Here you stand,
Our eagle, our jaguar—
A jewel for this family,
May you never take this union lightly.
Already it has become
Your life is wholly different now.
No longer will your heart
Be burdened by vice,
For you have abandoned
The lewdness of youth—
Drunkenness, pranks and foolish smiles.
You are now a stalwart married man.
Take up your traveling staff,
Your carrying frame.
Sling across your back ristras of chile,
Salt cakes, bags of rich soil,
Strings of fish—
Display your wares in every town.
Your body and soul will suffer—
You will find no real rest there,
Sleeping in the distant corners
Of strangers’ homes,
Huddled by their walls,
Standing at their gates.
You will exhaust yourself
Crossing peaks, ravines, deserts.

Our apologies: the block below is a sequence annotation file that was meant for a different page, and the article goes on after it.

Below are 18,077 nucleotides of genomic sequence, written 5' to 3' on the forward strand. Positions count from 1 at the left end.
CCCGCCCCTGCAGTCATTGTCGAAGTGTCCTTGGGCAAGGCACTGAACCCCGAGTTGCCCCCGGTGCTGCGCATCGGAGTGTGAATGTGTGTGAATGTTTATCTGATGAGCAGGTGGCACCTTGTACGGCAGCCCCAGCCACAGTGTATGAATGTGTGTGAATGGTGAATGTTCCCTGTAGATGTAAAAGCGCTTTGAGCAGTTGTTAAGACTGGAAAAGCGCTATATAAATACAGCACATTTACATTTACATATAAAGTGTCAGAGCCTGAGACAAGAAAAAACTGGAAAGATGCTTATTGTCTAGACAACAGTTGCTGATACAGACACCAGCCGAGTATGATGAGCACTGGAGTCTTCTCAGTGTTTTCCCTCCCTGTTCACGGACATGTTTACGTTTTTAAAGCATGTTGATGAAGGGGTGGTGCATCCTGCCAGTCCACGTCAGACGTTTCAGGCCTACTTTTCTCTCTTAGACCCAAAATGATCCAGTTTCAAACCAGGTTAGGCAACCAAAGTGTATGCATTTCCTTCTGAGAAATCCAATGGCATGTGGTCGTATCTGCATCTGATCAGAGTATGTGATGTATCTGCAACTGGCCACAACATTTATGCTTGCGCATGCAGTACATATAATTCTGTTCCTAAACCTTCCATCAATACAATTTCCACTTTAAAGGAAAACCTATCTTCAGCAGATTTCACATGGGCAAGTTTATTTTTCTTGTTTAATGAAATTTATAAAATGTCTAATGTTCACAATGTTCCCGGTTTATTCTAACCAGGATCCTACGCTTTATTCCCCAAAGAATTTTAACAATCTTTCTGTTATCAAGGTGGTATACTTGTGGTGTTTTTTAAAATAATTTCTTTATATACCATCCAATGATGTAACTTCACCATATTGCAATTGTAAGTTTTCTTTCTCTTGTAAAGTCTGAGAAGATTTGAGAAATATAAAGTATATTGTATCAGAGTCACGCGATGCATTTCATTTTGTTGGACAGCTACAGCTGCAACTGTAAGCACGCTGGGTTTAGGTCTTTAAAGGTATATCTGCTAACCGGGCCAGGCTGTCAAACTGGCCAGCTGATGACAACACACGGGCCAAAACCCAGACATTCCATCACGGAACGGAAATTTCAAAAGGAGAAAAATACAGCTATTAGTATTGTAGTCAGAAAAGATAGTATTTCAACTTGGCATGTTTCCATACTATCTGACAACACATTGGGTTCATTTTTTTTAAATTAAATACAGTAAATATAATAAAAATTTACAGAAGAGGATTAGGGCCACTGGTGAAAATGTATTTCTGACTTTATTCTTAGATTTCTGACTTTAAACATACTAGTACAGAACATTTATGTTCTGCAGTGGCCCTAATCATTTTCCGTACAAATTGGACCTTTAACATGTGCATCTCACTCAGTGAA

The heat will sap your strength,
The wind will wear you down,
But you will patiently break your fast
On dry rations, stale tortillas, roasted corn.
Then, perhaps, you will be blessed
With the sweetness,
The tenderness of our Lord—
The Giver of Life, Heart of the Mountain.
Does food and drink
Simply drop from the sky?
To acquire what you want,
You will have to work hard.
That is how you will find
The mercy of our Lord.
That is all you need to hear—
Now we leave you to it.
—from chapter 23 of Book 6 of the Florentine Codex
Translated from the Nahuatl by David Bowles
(Originally appeared in the 2013 Pasta, Poetry & Vino Chapbook)